Farmer’s grave warning over coronavirus complacency

A Scottish farmer has warned fellow farmers and crofters against complacency over coronavirus and said he had “grave concerns” some people are not taking it seriously enough.

The farmer, who wished to remain anonymous, said he and his family had been struck down by the virus. He was badly affected, bedridden in the weeks prior to lambing and suffered shortness of breath for many weeks afterwards.

The farmer used NFU Scotland’s blog to urge colleagues to protect themselves and their families.

See also: Coronavirus: Diversified business pointers for safe reopening

Here is the full blog:

There is no doubt that 2020 will be remembered as the year of the Covid-19 global pandemic and the impact it had on the life of everyone.

As we seem, at the moment, to be heading out of the worst of this horrible situation, I want to share my family’s own experience of Covid-19 and hope that those who read this will remain vigilant.

I have heard that some farmers are paying little heed to social distancing and other rules – with anecdotal reports of reasonable sized gatherings and little concern for the health of each other – or that of their family.  

Farmers are not immune to this and the risks are still high. I would suggest that we, as an industry, escaped the worst of the virus purely due to the time of year when we were pretty much self-isolating anyway – being busy with sowing, calving and lambing.

I am a relatively fit and healthy farmer. But in the first week of lockdown in late March, I went down with what I would describe as an absolutely horrendous flu, which rendered me unable to do virtually anything for 10 days. Even getting out of bed was a real effort.  

If this had happened a month later when we would have been flat out lambing, not being able to help would have been a potential disaster. Even by lambing time, I would still get very breathless and would say it took two months to get back to normal. Other symptoms at the time were loss of taste and smell, which are now a significant indicator for Covid-19.

My son, who is a lot younger and fitter than I am, was floored for a week at the same time as I was, so things were not easy to manage. My wife and daughters took on some of the work and got us through, as we were busy calving then too. The ladies of the family all had lesser symptoms, being just off colour for a couple of days. We certainly learned who is the weaker sex!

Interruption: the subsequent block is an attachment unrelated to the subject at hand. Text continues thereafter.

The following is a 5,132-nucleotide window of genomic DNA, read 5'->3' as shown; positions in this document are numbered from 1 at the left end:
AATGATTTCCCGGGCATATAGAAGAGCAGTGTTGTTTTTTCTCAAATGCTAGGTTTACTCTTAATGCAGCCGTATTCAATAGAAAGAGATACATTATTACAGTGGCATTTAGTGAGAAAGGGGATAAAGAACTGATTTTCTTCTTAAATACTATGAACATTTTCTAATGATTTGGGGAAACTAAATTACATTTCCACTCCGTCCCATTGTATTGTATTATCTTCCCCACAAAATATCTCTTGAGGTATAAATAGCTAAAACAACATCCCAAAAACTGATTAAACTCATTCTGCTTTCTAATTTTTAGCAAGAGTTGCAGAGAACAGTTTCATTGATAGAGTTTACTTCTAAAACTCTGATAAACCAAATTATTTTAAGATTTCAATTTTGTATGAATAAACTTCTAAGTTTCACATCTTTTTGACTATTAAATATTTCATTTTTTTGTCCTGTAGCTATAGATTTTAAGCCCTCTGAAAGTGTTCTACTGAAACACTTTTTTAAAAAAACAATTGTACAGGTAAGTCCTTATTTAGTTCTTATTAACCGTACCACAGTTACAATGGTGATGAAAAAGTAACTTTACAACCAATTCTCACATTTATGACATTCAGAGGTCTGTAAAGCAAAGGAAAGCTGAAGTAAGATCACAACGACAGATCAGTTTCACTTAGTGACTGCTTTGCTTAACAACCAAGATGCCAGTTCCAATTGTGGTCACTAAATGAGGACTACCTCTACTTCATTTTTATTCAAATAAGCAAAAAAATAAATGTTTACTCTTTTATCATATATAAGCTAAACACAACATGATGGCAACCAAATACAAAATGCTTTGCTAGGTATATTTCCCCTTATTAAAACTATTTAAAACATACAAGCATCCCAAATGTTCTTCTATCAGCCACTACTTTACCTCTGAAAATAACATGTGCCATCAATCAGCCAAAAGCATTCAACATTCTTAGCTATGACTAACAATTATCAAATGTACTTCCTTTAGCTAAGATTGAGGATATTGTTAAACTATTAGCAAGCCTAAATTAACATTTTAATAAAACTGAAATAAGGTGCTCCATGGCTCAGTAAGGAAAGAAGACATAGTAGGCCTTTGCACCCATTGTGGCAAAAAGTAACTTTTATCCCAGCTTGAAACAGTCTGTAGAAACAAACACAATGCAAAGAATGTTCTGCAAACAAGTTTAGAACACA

Thankfully, my elderly mother and mother-in-law kept away from us, so stayed safe. We have not been tested, but it is almost certain that we had the virus. I would not wish it upon anyone, it was a truly horrible experience.

What I fail to understand is the attitude of some, but not all, in relation to our own health compared with that of our animals.  

As farmers we are very protective of our animals’ health – but do not seem to care about ourselves. After all, no pig or poultry farmer would allow other farmers on to their pig or poultry unit – let alone bring in another pig or hen of unknown health status and mix it with their stock.  

The same applies to cattle and sheep with isolation periods, quarantine, treatment or testing for bovine viral diarrhoea (BVD), sheep scab, to name a couple. We all know how devastating bringing a disease in to your clean flock or herd can be, but some seem to forget those principles with the health of their family and themselves.

I would encourage everyone to think about the possible consequences of bringing Covid-19 into your household.  

How would your farm and business cope if you or someone else was laid up for a period? Also, with the new track-and-trace system in place, what would be the impact on you or others in your business? Think what it would mean if you had to self-isolate for two weeks if you are identified as a close contact of someone who is confirmed to have coronavirus. And self-isolation means just that – you are not even allowed to leave the house.

If one of your tups broke into your neighbour’s flock and you think that flock has sheep scab, would you just stick him back in with your own flock – not likely!

So please think before you shake a neighbour’s hand, go out without a mask or go on that social visit – have I done everything I can to protect the health of myself and my family?

Most importantly, stay safe and do not get complacent.

Name withheld.

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